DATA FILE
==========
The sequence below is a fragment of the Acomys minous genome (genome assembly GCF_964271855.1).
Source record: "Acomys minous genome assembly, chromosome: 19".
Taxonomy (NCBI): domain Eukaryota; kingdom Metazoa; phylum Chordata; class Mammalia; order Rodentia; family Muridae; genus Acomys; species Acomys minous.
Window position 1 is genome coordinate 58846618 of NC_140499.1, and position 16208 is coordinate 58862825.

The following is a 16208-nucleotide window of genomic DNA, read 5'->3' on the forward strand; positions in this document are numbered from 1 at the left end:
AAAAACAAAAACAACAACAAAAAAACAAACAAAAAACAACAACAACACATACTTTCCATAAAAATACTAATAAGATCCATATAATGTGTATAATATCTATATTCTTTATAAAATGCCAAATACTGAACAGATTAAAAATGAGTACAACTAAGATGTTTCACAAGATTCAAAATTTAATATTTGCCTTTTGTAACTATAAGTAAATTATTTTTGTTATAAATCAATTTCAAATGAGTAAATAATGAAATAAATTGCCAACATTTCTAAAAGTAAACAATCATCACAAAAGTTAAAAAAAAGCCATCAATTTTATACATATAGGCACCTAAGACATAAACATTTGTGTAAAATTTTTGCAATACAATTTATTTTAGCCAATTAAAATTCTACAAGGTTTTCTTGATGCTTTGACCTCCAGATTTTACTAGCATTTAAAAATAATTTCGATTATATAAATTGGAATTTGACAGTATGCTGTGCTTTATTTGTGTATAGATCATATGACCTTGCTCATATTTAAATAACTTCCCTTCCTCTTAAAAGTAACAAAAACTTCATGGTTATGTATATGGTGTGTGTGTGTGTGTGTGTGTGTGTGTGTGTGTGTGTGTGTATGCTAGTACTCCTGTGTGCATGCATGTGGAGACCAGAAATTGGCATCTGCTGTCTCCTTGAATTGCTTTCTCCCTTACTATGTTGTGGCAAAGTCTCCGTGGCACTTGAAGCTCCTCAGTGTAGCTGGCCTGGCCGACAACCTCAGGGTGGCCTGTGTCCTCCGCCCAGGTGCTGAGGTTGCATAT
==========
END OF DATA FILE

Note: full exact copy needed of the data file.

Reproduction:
The sequence below is a fragment of the Acomys minous genome (genome assembly GCF_964271855.1).
Source record: "Acomys minous genome assembly, chromosome: 19".
Taxonomy (NCBI): domain Eukaryota; kingdom Metazoa; phylum Chordata; class Mammalia; order Rodentia; family Muridae; genus Acomys; species Acomys minous.
Window position 1 is genome coordinate 58846618 of NC_140499.1, and position 16208 is coordinate 58862825.

The following is a 16208-nucleotide window of genomic DNA, read 5'->3' on the forward strand; positions in this document are numbered from 1 at the left end:
AAAAACAAAAACAACAACAAAAAAACAAACAAAAAACAACAACAACACATACTTTCCATAAAAATACTAATAAGATCCATATAATGTGTATAATATCTATATTCTTTATAAAATGCCAAATACTGAACAGATTAAAAATGAGTACAACTAAGATGTTTCACAAGATTCAAAATTTAATATTTGCCTTTTGTAACTATAAGTAAATTATTTTTGTTATAAATCAATTTCAAATGAGTAAATAATGAAATAAATTGCCAACATTTCTAAAAGTAAACAATCATCACAAAAGTTAAAAAAAAGCCATCAATTTTATACATATAGGCACCTAAGACATAAACATTTGTGTAAAATTTTTGCAATACAATTTATTTTAGCCAATTAAAATTCTACAAGGTTTTCTTGATGCTTTGACCTCCAGATTTTACTAGCATTTAAAAATAATTTCGATTATATAAATTGGAATTTGACAGTATGCTGTGCTTTATTTGTGTATAGATCATATGACCTTGCTCATATTTAAATAACTTCCCTTCCTCTTAAAAGTAACAAAAACTTCATGGTTATGTATATGGTGTGTGTGTGTGTGTGTGTGTGTGTGTGTGTGTGTGTGTGTATGCTAGTACTCCTGTGTGCATGCATGTGGAGACCAGAAATTGGCATCTGCTGTCTCCTTGAATTGCTTTCTCCCTTACTATGTTGTGGCAAAGTCTCCGTGGCACTTGAAGCTCCTCAGTGTAGCTGGCCTGGCCGACAACCTCAGGGTGGCCTGTGTCCTCCGCCCAGGTGCTGAGGTTGCATAT